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GM shelves Chrysler talks in a play for government cash

Posted by: David Welch on November 7, 2008

When General Motors announced its $4.3 billion third-quarter loss—and the conflagration of almost $7 billion in cash that went with it—the company also said that talks to acquire Chrysler are being put on the shelf. GM needs to focus completely on its cash and liquidity problems, Chairman and CEO Rick Wagoner said. Is that the real reason?

Well, in a manner of speaking, yes. While GM was talking to Chrysler owner Cerberus Capital Management about acquiring its crosstown rival, Wagoner has been jawboning Treasury Secretary Hank Paulsen and members of Congress about getting some kind of bailout from the federal government. But one big question looms. How could the government sell taxpayers on a bailout plan that would fund a GM-Chrysler deal and might cut tens of thousands of jobs? Aren’t these government plans supposed to save jobs?

GM wanted to make an assistance plan as easy for Congress and president-elect Barack Obama to approve. So they decided to shelve talks. One GM source, who asked not to be named, says that was the primary reason. Using taxpayer dollars, even a loan, to fund a merger is a political minefield. First, it would amount to public funds for job cuts. Then of course, there is at least the possibility that the investment bankers who would work the deal—those guys on Wall Street who have become effigies—would make money brokering the deal. Then there is at least the perception that Cerberus would make money on the sale with taxpayers underwriting it. Sell that one to an angry public.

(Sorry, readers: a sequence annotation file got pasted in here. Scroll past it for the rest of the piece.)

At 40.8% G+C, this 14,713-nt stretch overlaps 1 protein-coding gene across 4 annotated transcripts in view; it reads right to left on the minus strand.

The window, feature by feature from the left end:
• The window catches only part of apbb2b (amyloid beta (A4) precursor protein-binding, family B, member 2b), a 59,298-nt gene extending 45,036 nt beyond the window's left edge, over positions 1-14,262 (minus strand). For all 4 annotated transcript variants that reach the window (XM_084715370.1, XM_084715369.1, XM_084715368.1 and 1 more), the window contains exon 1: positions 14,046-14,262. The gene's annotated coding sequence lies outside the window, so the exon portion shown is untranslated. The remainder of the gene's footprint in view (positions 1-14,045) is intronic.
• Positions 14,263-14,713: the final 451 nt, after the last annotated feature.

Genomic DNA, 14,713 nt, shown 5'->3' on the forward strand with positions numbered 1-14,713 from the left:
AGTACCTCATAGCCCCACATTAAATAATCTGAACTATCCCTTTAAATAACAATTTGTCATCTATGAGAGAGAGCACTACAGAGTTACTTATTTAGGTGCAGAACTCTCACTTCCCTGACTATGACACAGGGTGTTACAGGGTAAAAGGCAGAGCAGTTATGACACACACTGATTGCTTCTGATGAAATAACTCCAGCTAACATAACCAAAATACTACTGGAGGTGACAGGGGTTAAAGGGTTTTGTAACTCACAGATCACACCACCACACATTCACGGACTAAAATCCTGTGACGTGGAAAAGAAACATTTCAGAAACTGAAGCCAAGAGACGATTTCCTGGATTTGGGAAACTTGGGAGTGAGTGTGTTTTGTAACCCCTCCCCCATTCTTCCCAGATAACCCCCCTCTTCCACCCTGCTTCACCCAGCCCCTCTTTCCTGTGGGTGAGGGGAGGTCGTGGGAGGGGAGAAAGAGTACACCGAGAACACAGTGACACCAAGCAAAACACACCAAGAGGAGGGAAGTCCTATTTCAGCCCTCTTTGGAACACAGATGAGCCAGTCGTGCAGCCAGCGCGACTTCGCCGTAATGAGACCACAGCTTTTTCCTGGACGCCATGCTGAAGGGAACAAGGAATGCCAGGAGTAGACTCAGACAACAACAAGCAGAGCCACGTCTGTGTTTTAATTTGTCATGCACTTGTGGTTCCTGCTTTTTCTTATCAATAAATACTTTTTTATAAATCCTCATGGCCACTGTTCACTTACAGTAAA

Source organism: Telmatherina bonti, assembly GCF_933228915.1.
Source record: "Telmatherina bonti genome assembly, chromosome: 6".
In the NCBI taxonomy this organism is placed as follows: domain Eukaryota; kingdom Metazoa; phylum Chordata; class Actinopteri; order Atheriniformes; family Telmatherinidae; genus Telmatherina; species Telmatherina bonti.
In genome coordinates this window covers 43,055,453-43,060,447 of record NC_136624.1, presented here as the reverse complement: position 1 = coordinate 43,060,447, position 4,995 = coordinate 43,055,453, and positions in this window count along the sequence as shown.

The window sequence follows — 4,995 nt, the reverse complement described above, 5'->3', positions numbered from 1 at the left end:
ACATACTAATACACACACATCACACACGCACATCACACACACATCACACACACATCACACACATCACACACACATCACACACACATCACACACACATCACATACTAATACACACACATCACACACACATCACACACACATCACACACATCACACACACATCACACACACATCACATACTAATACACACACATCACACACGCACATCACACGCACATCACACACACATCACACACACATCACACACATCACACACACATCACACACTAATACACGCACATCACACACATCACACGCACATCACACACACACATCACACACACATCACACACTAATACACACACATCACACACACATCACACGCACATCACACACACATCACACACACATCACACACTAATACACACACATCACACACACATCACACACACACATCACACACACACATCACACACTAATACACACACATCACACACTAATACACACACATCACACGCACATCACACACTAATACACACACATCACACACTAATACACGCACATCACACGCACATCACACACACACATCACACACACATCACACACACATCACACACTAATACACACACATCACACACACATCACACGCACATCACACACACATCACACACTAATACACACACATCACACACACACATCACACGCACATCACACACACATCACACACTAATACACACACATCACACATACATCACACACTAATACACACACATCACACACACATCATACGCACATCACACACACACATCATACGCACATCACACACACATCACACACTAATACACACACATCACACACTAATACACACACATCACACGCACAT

If the GM-Chrysler deal is off the table, a bailout is an easier sell. So maybe Wagoner isn’t doing that solely so that he and his team can spend more time trying to find money for GM. But he may help grease the wheels for some government help.

Then, later on, if and when GM is stable, the company could go back to the Obama administration and the new President that they can help him preserve some of the jobs at Chrysler. At least, that’s one idea kicking around at GM. But first, GM has to save itself.

Reader Comments

Steve T.

November 7, 2008 10:01 PM

Google to buy GM!

Thats the real reason the GM/Chrysler talks have been shelved. In GM, Google sees a new vehicle (literally) for delivering ads. GM's head-up display technology coupled with satellite radio will enable Google to display ads on the windshield (passenger side only for safety reasons) based on what you are listening to. Then, with OnStar, the driver or passengers can contact the advertiser directly if they are interested in the product or service.

Tom Grubisich

November 8, 2008 12:08 PM

My initial impulse was to say GM could go to hell (following in the skid marks of Packard, Studebaker, American Motors et al.). But then I took off my emotional blinders and tried to look ahead to a world that in 2020 is likely to have 1 billion cars-plus, many of them "green," and what that milestone event would mean for U.S. technological leadership if there was no GM, and maybe no Chrysler or Ford. The picture wasn't pretty --

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Want the straight scoop on the auto industry? Our man in Detroit David Welch, brings keen observations and provocative perspective on the auto business.

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